Zaporizhzhia: proposals for demilitarised zone around Europe’s biggest nuclear power plant are unprecedented – expert reveals

The Conversation

Ukrainian president Volodymyr Zelensky has welcomed an international proposal for a demilitarised zone around Europe’s biggest nuclear plant, currently occupied by Russia.

In a much-anticipated September 6 update, the UN’s International Atomic Energy Agency (IAEA) recommended this safety and security zone be put around the Zaporizhzhia plant in southeastern Ukraine to avoid a nuclear disaster.

“What is urgently needed, now, today, is that we agree on establishing a protection … a shield, a bubble around the perimeter of the facility,” IAEA director general Rafael Grossi told CNN. He urged all parties to cooperate in the protection of the facility and establishment of the zone, saying the IAEA would reach out to all sides “very very soon, with very concrete steps for your consideration”.

This would be the first time an international body has overseen an endangered nuclear plant during a war. In previous military actions involving nuclear power plants, they were destroyed outright by aerial bombing – but mostly while under construction, before they were operational, or before building up inventories of hazardous spent nuclear fuel in vulnerable cooling ponds.

Previously, the IAEA has only been able to gain access to such sites afterwards, “to pick up the pieces”. For the IAEA to intervene directly in the delivery of safety and security would be unprecedented, and legally and practically very challenging.

There has been no agreement yet from Russia to these proposals.

The IAEA has also asked for:

1) The return of full control over plant security to Ukrainian personnel;

2) The removal of Russian military vehicles from safety- and security-critical areas;

3) The removal of Russian nuclear experts and military personnel from control over nuclear operations at Zaporizhzhia, where they compromise established chains of command in safety/security incident management;

4) The urgent repair and reconnection of off-site electrical supplies, which are vital for the plant’s safety systems to have sufficient backup power sources; and

5) The re-establishment of supply chains for necessary equipment and materials to the plant, and of reliable communications with key bodies in Ukraine and internationally.

This report follows a long-awaited visit by IAEA experts, who began inspecting the Zaporizhzhia nuclear power plant on September 2. The plant has been occupied by Russian forces since March, with Ukrainian staff working under stressful conditions to prevent a nuclear disaster. Since August, the plant has been shelled many times, damaging critical safety equipment and services. Both Russia and Ukraine blame each another for these attacks.

IAEA member states, including Russia and Ukraine, are responsible for their own nuclear safety and security. They have a right to use nuclear technology for peaceful purposes, even in times of war.

What is the IAEA?

Based in Vienna, the IAEA is a UN body that brings together nuclear experts and diplomats, and is often called the world’s “nuclear watchdog”. It was set up in the 1950s as a result of international nuclear fears.

Read more:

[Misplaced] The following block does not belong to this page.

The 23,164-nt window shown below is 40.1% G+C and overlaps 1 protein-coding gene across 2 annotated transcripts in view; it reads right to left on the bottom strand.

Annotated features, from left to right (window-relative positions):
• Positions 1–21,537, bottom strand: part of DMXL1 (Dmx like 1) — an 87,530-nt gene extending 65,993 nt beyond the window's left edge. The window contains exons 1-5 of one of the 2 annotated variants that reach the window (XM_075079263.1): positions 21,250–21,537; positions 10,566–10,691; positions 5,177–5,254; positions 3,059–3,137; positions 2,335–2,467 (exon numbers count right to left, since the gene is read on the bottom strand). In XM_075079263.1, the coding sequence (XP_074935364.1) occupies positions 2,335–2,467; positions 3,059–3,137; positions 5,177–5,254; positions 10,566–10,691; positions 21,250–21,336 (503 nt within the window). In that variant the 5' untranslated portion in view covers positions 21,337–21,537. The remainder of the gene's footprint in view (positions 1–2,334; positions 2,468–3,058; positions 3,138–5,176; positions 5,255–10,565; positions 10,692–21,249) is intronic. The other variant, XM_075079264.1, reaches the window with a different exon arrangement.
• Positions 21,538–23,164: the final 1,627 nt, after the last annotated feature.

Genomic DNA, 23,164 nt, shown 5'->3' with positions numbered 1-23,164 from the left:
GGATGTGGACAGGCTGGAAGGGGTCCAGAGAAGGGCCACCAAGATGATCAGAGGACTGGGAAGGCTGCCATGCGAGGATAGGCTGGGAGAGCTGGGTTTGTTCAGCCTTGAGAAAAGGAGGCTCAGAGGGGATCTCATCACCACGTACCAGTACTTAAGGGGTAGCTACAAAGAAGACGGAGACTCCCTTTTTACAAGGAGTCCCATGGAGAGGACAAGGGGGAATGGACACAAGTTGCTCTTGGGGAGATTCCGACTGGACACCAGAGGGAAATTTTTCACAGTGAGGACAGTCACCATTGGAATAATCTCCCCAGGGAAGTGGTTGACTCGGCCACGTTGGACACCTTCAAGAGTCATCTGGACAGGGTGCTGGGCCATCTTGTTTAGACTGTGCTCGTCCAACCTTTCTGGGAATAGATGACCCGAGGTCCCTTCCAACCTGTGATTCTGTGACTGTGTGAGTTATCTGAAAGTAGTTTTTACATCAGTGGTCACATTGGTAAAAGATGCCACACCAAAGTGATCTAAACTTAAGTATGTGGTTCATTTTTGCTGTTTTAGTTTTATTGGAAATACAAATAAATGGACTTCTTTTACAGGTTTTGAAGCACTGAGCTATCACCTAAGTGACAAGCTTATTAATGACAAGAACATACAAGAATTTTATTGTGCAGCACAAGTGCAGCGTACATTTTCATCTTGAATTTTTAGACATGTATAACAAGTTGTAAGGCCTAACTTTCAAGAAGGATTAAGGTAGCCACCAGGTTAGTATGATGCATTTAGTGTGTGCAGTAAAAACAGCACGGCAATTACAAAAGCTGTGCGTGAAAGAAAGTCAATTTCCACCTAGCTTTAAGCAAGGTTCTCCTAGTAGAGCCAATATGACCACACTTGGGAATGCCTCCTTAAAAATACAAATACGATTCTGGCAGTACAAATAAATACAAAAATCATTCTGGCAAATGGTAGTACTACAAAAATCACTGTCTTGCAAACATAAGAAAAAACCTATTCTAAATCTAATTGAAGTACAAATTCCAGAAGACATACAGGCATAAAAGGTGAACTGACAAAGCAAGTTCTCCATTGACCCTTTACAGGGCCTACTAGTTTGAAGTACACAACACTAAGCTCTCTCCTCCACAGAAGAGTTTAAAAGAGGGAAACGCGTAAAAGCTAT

Shelling of Europe’s biggest nuclear power plant exposes multiple risks – a nuclear expert tells us what they are

The IAEA upholds the deal that states, including Russia and Ukraine, made in the international Treaty on the Non-proliferation of Nuclear Weapons, under which they agree to not develop nuclear weapons and, in return, are eligible to receive help on the peaceful uses of nuclear technology.

To do so, the IAEA implements “safeguards” – inspections and technical measures to verify that nuclear materials are not being diverted from peaceful applications into weapons programmes. As one of the five nuclear weapons states under the treaty, Russia is not obliged to submit to safeguards, but does so voluntarily for its civil nuclear facilities.

The IAEA also brings together experts to address scientific and political issues in nuclear power, such as nuclear safety and security.

Normally, the agency conducts inspections at nuclear facilities globally on a regular, usually annual, basis. It also receives data regularly from these nuclear facilities, ensuring that it remains informed even when not on site. However, the war in Ukraine has disrupted this process greatly, with monitoring systems down and the information flow disrupted. In this information vacuum, both sides have made numerous claims about the Zaporizhzhia plant and one another, while documented evidence has been scarce.

Press conference with IAEA director general Rafael Mariano Grossi upon his return from Ukraine, September 2, 2022.

With IAEA experts now permanently on site, the agency will be able to receive direct updates from its own personnel. They will be able to report on conditions for Ukrainian staff, as well as the status of nuclear safety and security equipment and military actions.

The best possible course of action for nuclear safety and security would be a halt to hostilities and a controlled but rapid withdrawal of occupying forces from around the Zaporizhzhia facility. However, the statement of the Russian envoy to the UN Security Council, Vasily Nebenzya, on September 6 doesn’t suggest the Kremlin is about to agree to the IAEA plan.

Ross Peel is affiliated with the Centre for Science and Security Studies, a multi-disciplinary research and teaching group within the Department of War Studies at King's College London. Through King's, he is also a member of the World Nuclear Association.